"If only, they dream, government could be used for good, not evil."

Well, ok, what's the argument for, say, social security doing more "evil" than "good"?

At worst it puts unnecessary burdens on the working poor that could be easily rectified by any remotely democratic society interested in doing so: replacing the ceiling on the taxes with a floor. Would we prefer to erradicate it and let seniors pish their last years away with no assistance at all, or do we keep it around until we have something(s) capable of providing a similar policy on a more voluntary basis?

September 13, 2005 8:43 AM  
Anonymous Wild Pegasus said...

Christ, Chomsky talks in his article about visitors from Mars not understanding missing the obvious conclusion, and these comments reflect this perfectly.

Let me make it clear: Chomsky prefers to strengthen the state because he wants to run it. Only Chomsky and people like him are wise and good enough to handle the awesome power of the state, as opposed to all those corrupt, venal, evil capitalists. He has the very best, even saintly intentions, if only he had the power.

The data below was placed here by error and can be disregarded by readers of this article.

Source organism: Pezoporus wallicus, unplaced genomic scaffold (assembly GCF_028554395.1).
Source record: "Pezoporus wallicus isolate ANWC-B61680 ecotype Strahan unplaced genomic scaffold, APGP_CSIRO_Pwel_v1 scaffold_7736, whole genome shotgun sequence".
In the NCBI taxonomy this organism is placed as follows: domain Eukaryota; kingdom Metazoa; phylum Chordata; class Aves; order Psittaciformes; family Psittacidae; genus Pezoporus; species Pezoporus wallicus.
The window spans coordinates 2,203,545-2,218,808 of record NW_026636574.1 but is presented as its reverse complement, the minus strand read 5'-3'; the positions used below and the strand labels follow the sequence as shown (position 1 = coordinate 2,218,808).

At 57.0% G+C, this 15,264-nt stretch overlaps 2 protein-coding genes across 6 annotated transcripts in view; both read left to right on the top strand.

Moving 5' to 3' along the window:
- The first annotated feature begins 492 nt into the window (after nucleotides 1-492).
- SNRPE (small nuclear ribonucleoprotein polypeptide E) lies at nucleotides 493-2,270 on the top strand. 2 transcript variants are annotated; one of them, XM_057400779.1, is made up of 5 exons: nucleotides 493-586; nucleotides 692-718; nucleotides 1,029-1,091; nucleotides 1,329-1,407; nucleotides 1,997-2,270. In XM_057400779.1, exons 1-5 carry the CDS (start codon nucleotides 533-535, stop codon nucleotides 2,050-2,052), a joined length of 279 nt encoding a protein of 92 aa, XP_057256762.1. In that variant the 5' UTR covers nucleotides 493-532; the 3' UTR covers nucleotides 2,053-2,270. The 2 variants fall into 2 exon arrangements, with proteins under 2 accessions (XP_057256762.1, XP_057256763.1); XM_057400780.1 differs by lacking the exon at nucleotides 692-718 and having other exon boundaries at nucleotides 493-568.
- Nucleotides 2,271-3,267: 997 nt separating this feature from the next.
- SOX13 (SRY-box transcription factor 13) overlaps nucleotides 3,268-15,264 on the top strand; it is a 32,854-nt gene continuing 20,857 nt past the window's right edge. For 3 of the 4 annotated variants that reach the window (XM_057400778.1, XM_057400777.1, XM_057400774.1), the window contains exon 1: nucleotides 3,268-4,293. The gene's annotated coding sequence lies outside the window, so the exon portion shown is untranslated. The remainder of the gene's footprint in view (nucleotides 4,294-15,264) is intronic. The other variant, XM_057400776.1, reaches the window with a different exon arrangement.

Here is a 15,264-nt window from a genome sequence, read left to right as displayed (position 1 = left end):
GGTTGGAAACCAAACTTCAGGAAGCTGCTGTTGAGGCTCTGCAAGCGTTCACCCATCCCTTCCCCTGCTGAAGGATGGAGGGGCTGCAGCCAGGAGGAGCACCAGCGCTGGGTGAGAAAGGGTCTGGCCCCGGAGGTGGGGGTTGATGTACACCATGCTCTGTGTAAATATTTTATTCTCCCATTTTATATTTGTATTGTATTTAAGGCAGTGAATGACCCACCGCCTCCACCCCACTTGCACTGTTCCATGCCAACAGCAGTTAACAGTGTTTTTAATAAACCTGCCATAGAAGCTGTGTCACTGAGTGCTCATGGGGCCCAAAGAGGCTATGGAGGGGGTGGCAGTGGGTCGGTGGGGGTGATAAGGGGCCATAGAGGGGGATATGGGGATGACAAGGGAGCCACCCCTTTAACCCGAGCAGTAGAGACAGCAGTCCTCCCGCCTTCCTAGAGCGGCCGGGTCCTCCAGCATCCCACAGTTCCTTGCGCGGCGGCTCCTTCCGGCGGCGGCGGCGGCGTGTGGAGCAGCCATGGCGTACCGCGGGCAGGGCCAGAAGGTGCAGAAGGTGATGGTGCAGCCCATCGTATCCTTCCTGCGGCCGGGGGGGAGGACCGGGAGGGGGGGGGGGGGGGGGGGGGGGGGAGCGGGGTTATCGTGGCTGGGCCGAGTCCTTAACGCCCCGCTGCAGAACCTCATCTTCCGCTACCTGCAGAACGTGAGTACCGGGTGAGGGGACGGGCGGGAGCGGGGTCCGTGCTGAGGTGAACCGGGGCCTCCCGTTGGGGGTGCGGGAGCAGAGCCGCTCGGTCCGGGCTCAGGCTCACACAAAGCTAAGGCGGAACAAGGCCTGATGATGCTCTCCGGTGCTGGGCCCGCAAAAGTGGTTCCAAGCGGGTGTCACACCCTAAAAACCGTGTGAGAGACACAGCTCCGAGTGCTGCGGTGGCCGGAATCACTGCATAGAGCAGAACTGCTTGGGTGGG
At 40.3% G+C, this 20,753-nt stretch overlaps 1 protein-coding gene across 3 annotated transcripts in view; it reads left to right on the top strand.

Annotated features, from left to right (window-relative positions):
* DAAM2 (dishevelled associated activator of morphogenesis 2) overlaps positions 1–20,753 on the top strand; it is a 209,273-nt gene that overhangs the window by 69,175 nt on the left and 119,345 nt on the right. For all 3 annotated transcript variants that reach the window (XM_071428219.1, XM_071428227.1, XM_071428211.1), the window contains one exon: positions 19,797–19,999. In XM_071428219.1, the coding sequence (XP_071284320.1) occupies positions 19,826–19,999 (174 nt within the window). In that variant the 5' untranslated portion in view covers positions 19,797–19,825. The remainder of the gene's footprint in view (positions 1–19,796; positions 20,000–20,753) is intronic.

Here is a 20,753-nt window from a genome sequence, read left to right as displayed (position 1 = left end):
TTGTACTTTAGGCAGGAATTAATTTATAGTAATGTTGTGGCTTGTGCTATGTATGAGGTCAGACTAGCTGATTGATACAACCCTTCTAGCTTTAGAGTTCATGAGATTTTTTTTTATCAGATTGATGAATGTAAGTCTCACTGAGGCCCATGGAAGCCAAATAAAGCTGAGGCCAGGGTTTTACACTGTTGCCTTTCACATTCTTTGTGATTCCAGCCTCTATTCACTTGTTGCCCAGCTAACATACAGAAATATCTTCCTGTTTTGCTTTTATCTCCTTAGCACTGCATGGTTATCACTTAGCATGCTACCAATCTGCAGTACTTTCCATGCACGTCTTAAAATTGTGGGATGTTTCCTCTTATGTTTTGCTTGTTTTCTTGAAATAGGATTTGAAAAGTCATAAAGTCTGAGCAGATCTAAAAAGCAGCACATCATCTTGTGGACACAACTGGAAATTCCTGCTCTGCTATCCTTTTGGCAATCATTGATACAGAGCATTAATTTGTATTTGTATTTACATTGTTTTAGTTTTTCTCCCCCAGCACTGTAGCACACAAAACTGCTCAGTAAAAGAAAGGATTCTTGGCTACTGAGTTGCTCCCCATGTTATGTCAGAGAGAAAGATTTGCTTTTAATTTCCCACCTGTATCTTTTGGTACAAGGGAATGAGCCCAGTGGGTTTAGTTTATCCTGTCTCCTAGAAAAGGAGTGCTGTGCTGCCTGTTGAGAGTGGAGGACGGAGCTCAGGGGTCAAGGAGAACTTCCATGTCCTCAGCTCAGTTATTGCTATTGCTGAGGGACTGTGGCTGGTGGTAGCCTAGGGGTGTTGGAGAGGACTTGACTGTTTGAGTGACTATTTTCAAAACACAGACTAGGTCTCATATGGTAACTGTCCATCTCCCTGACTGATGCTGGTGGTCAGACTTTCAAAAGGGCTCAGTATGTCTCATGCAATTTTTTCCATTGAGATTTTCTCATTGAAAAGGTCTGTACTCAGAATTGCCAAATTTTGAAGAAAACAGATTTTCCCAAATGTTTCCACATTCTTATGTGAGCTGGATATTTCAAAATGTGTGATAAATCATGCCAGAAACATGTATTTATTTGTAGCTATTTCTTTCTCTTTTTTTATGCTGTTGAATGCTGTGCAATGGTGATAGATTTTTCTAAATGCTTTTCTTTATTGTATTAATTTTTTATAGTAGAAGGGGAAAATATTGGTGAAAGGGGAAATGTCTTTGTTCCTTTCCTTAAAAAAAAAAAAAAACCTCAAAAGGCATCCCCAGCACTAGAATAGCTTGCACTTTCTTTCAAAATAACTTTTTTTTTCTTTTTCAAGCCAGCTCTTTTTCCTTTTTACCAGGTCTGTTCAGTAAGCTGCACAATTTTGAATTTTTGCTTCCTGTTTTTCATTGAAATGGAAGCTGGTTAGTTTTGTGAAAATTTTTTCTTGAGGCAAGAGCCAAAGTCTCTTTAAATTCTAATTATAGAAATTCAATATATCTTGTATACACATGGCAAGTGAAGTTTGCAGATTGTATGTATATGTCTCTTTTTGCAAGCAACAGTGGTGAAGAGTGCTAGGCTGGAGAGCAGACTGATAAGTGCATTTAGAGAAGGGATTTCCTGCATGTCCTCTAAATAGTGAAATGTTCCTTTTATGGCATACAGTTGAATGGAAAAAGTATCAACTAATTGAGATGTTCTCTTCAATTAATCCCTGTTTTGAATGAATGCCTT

- Josh

September 13, 2005 2:28 PM  
Blogger buermann said...

"Chomsky prefers to strengthen the state because he wants to run it. ... He has the very best, even saintly intentions, if only he had the power."

As can be observed by his constant contests for power on the campaign trail kissing babies, tirelessly working the haloed halls of K-Street, constantly scooting around the globe setting his zombie minions in order, his feckless pronouncements that only he knows the sure path to the society of the future, like:

I have no confidence in my own views about the "right way," and am unimpressed with the confident pronouncements of others, including good friends. I feel that far too little is understood to be able to say very much with any confidence.

And similarly authoritarian claims to the omnipotent sainthood of the vanguard.

September 13, 2005 10:39 PM  
Blogger Kevin Carson said...